I am social psychologist interested in advancing well-being in contexts of poverty and social deprivation. My doctoral research at the Institute of Public Health aims to use insights from sociocultural social psychology to critically unpack the impact of an innovative teacher education programme on the agency and psychosocial well-being of impoverished Indian women. My research will produce policy relevant insights into women's empowerment and mental health in low-income settings. Prior to my PhD, I completed the MPhil in Social and Development Psychology at Cambridge (2015-16), as part of which I looked at understandings of mental health and mental illness among slum-dwelling Indian women and how these relate to their sociocultural context. I am immensely thankful to the Trust for their support, without which I would not have been a part of this rich heritage. I am deeply honored and excited to be a part of the Gates Cambridge community.
University of Hong Kong
University of Cambridge
After my PhD, I joined a Nairobi based policy think-tank - African Institute for Development Policy (AFIDEP), - as a Research Knowledge Translation Scientist, leading a Bill & Melinda Gates funded project to map Maternal-Newborn-Child Health, Family Planning, and HIV/AIDS integration framework across four sub-Sahara African countries, to inform the foundation's policy in these areas. I am also helping the Technical University of Kenya develop a number of graduate courses in the areas of global health and international relations.
Moi University BA Hons
University of Cambridge MPhil International Relations
University of Copenhagen MSc International Health
While officially majoring in economics with a minor in applied mathematics, I completed requirements for a BA in philosophy at Princeton. At Cambridge I wrote my Mphil. thesis on the communicative dimension to blame and holding people morally responsible. I was supervised by Simon Blackburn. I am pursuing a JD at Yale Law School. I intend to ultimately pursue a PhD in philosophy to supplement the JD, exploring the role of responsibility and freedom in both criminal law and moral theory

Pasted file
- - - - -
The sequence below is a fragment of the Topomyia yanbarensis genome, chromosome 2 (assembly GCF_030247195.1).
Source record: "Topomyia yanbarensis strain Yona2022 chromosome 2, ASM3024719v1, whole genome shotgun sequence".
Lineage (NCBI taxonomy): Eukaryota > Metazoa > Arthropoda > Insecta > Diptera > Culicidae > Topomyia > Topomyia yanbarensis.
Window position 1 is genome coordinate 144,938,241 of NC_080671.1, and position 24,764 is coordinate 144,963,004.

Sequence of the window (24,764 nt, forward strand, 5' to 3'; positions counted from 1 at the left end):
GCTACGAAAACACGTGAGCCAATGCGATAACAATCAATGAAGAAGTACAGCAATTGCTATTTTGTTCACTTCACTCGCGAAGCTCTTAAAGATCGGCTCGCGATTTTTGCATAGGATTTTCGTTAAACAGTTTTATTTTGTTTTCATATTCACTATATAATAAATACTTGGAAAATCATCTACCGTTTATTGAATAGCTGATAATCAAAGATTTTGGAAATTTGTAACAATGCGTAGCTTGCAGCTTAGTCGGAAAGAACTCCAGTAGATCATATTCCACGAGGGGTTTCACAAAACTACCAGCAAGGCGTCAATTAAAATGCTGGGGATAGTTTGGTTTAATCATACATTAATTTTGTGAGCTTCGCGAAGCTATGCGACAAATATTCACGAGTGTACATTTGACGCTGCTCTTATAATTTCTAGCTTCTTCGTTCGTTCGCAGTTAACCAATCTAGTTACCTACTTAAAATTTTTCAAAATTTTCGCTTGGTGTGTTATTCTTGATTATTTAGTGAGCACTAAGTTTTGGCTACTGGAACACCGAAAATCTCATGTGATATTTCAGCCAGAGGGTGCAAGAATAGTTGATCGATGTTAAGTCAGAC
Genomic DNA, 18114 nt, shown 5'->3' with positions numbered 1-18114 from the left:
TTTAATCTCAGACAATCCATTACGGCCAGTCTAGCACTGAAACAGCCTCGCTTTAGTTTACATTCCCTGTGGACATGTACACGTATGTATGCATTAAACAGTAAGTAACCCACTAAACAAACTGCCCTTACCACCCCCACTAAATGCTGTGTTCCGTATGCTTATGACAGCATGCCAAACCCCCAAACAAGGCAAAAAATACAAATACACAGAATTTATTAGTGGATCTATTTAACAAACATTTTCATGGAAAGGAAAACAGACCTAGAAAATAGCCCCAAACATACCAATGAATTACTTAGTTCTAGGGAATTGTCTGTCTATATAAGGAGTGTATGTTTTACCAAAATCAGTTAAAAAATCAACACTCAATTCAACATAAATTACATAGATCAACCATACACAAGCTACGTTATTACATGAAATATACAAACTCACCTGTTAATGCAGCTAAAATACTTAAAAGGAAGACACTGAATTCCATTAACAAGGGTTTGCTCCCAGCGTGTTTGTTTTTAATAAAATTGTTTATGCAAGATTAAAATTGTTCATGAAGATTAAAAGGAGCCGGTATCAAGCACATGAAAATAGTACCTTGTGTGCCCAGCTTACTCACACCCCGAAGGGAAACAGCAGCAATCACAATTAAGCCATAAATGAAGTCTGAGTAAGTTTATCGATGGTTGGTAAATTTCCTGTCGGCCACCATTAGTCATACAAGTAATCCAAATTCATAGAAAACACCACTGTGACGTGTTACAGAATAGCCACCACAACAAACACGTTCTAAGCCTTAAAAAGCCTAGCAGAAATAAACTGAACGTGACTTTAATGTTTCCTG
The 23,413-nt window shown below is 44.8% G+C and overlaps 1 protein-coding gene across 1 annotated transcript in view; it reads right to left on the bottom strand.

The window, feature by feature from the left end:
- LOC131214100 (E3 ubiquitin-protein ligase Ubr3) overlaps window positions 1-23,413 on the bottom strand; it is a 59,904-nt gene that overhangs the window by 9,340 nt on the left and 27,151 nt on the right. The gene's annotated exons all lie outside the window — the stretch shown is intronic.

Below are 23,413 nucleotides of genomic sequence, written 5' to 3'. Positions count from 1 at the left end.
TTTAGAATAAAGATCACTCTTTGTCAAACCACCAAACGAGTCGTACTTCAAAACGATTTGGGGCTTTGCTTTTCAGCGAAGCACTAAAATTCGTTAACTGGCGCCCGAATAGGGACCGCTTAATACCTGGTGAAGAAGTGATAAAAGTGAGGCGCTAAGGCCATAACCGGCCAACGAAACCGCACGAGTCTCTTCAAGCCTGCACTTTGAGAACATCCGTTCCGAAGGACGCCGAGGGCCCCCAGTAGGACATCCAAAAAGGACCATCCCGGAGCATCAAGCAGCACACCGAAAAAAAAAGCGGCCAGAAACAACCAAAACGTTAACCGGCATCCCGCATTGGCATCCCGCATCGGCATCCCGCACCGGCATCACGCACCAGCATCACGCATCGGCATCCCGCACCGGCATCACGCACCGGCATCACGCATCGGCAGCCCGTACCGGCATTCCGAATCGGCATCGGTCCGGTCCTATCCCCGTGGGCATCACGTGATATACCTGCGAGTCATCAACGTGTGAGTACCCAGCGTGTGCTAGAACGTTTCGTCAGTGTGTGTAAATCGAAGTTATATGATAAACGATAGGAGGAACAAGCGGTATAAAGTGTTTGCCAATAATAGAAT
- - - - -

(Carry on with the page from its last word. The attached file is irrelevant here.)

I am excited to be furthering my studies at Cambridge this year with an MPhil in Engineering for Sustainable Development. My research for my honours thesis involved addressing renewable energy options for the State of Victoria. I explored the potential for Victoria to become carbon neutral by harnessing its natural resources, such as wind and solar energy. I presented a paper on my research at the ISPRS/IGU Joint Conference in Hong Kong, 2010. I undertook a student exchange to Lund University, Sweden, where I witnessed a socially and environmentally effective approach to transport and urbanisation. Prior to coming to Cambridge, I was working as an engineer for VicRoads, where I was involved in major infrastructure development including construction of a major bridge, incorporating road, rail and river networks. I seek to help transform trends in urbanisation and transport through sustainable development. I am eager to commence my studies and become involved in life at Cambridge.
I was born and raised in a village among the beautiful Dolomiti Mountains near the city of Trento, but I studied at the University of Padova where I obtained a BA in Psychology and an MA in Clinical Psychology. During my studies, I developed an interest in difficulties experienced during schooling and in the electrophysiology of mathematical cognition. My PhD research at the Centre for Neuroscience in Education will be at the confluence of these two interests. I will study the characteristics of the physiological reactions of students experiencing high anxiety in relation to mathematics. In particular, I will focus on gender differences and I will assess whether biofeedback techniques can be used to overcome such a difficulty. At university I taught Italian to immigrants through charities, motivated by the firm belief that learning how to speak the local language is the first step that helps in the process of integration.